Canned San Marzano and freshly roasted Datterini tomatoes are the secret ingredients for making a delicious tomato soup all year round.


Italians are serious about alimentation :: alimentazione. I mean serious.  They grow up with mothers and grandmothers who make pastas and breads by hand, have the tradition to buy their fruit and vegetables in season from their local markets and spend top price for high quality food; for example, while an Italian may spend $25 for a good chunk of Parmigiano Reggiano cheese that lasts about a week, many of us Americans grow up with the green cylinder already grated parmesean-but-not-really-parmesean-fluffy-powder bought at a whopping price of $2 which is then stored in the side door of the fridge for a year.  This is unheard of in Italy. I would like to see the look on an old Italian grandmother’s face :: faccia if I presented her with grated cheese in a cylinder tube….she might just slap me. Or worse, what if I gave her cheese whiz in a can? At that point, I’m sure the wooden cane would come out and I would have to make a dead sprint before she beat me over the head unconscious. It would not be a pretty sight; Italian grandmothers are fierce…

So when I say Italians are serious about their food, I mean it. Italy and the rest of the European Union uphold some of the strictest regulations regarding the typicality of certain foods in order to protect these specialties from imitation :: imitazione.  If you’ve ever been to Italy or have bought imported goods, you are probably quite familiar with seeing DOC, DOCG, DOP or IGP on labels; yet, do you know what these acronyms stand for?



DOC and DOCG are two labels to classify high quality wine. DOC (Denominazione di Origine Controllata) means Controlled Designation of Origin and is a way to demonstrate that the wine has been produced within a specific region, used defined traditional methods of production and packaging :: imballaggio and satisfies a certain quality standard.  DOCG (Denominazione di Origine Controllata e Garantita) stands for Controlled Designation of Origin Guaranteed and is an even stricter classification that requires wines to adhere to the above mentioned criteria and further more be analysed and tasted by licensed personnel before being bottled :: imbottigliato .



While wine is classified with DOC and DOCG labels, high quality foods are classified as DOP or IGP. DOP (Denominazione di Origine Protetta) stands for Protected Designation of Origin. As the name suggests, the DOP certification guarentees consumers that the alimentary products are produced from the area where the product originated :: originati and follow traditional methods throughout all stages—from production to packaging. IGP (Indicazione Geografica Protetta) means Indication of Geographical Protection.  These labels :: etichette are still noteworthy as they trace food back to their geographical origin for at least one phase in production, but they do not cover all phases like DOP products.



The most famous DOP products are: buffalo mozzarella, balsamic vinegar :: aceto balsamico, olive oil, basil, pesto, parmigiano reggiano (parmesan cheese), prosciutto (ham) and San Marzano Tomatoes.  I’ll cover the other products in future articles, but for now let’s talk about San Marzano tomatoes as they are the base for this recipe. What makes these succulent heirloom tomatoes :: pomodori so special?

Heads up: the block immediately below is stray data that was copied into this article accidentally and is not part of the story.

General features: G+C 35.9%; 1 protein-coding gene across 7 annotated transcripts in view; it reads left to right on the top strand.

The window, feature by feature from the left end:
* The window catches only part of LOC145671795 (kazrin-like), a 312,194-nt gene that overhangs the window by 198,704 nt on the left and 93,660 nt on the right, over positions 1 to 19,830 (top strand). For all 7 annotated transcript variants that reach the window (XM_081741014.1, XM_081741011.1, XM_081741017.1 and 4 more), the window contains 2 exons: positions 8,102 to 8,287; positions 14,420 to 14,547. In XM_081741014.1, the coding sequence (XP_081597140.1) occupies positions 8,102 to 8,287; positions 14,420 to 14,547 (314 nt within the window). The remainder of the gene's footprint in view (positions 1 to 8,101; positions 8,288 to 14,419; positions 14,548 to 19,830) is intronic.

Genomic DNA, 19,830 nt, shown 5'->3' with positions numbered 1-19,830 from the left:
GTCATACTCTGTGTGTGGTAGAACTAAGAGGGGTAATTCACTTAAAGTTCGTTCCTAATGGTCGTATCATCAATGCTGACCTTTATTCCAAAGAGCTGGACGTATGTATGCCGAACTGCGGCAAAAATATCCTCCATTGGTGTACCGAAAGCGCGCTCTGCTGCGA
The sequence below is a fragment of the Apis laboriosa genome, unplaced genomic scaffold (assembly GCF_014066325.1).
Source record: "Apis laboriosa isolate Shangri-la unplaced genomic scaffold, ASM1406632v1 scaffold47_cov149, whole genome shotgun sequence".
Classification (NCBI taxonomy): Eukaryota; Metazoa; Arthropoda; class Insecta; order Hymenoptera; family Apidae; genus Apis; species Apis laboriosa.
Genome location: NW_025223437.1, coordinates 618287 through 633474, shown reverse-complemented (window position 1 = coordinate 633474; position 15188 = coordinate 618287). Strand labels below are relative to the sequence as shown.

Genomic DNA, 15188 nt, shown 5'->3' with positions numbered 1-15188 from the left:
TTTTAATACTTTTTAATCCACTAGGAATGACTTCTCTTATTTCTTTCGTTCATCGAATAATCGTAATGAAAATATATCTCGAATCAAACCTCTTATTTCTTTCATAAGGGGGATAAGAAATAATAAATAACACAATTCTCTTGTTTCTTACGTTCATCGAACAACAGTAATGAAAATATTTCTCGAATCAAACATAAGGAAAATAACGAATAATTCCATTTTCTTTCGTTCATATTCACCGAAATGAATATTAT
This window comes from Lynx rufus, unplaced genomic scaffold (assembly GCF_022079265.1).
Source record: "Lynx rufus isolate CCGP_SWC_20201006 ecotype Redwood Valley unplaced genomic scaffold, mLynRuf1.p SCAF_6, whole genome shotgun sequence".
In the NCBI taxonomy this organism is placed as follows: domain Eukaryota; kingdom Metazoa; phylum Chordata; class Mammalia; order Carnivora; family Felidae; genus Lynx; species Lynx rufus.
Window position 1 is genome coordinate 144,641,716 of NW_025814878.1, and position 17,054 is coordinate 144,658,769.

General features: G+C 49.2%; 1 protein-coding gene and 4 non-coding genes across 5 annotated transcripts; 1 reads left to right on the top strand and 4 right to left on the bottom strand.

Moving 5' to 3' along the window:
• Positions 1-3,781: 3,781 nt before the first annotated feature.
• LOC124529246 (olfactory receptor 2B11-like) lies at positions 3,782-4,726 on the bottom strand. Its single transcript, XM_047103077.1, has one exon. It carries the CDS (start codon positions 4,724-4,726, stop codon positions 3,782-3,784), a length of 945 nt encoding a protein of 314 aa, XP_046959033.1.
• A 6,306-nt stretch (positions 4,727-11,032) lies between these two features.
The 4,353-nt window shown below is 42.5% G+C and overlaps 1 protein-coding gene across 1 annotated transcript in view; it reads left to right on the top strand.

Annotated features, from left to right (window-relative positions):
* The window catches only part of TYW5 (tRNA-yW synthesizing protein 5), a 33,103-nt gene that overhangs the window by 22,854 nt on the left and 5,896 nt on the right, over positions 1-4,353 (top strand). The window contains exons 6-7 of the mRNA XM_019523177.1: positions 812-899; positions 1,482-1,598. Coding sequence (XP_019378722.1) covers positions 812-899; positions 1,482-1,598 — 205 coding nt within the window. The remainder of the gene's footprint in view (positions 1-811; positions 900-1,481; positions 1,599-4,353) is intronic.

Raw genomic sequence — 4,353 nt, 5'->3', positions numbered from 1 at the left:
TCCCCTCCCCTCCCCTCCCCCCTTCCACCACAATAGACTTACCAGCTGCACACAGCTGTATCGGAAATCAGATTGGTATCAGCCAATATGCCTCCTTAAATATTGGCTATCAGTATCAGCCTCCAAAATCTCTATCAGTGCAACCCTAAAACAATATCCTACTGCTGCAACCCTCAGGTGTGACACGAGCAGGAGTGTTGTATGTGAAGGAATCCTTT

San Marzano tomatoes are grown in the volcanic soil of Mount Vesuvius, picked by hand, have a low seed count and a bittersweet :: agrodolce flavor.  They are optimal tomatoes for sauce and they preserve amazingly well as a canned product; perfect for making tomato soup out of season when fresh tomatoes usually taste like a bland :: insipidi, juiceless ball.


San Marzano tomatoes do cost :: costano quite a bit more than regular canned tomatoes, but I promise you this little indulgence is worth every penny.  Try it for yourself and let me know what you think :: pensi!


Want a fuller meal? Try this soup :: zuppa with a Gourmet Grilled Cheese Sandwich.

San Marzano and Roasted Datterini Tomato and Basil Soup
Prep time
Cook time
Total time
Canned San Marzano and freshly roasted Datterini tomatoes are the secret ingredients for making a delicious tomato soup all year round.
Serves: 4-6
  • 1 lb small vine-ripened tomatoes like Datterini or Grape tomatoes
  • 5 tablespoons extra virgin olive oil, divided
  • Sea salt and freshly ground pepper, to taste
  • ½ cup, chopped fresh basil plus more for garnish
  • Two 28-ounce cans San Marzano tomatoes
  • 2 cups water
  • ¾ cup heavy cream (optional) + more for garnish
  • ¼ teaspoon dried oregano
  1. Preheat the oven to 400°F. Line a rimmed baking sheet with wax paper. Place the tomatoes on the lined sheet and drizzle with olive oil. Sprinkle with salt and pepper and toss until covered. Roast in the oven for 20-30 minutes, stirring every 10 minutes.
  2. Meanwhile, heat the olive oil in a large saucepan over medium high heat then add the basil and stir for 30 seconds. Add the San Marzano tomatoes along with their juice, water, heavy cream and oregano. Bring to a boil over medium high heat, then reduce the heat to low and simmer for 20 minutes.
  3. Gently add the oven-roasted tomatoes into the saucepan and simmer for an additional 10 minutes. Taste for seasoning, adding additional salt and pepper if needed. Ladle into bowls, drizzle with cream and garnish with basil leaves.
To make a lighter version, skip the cream.

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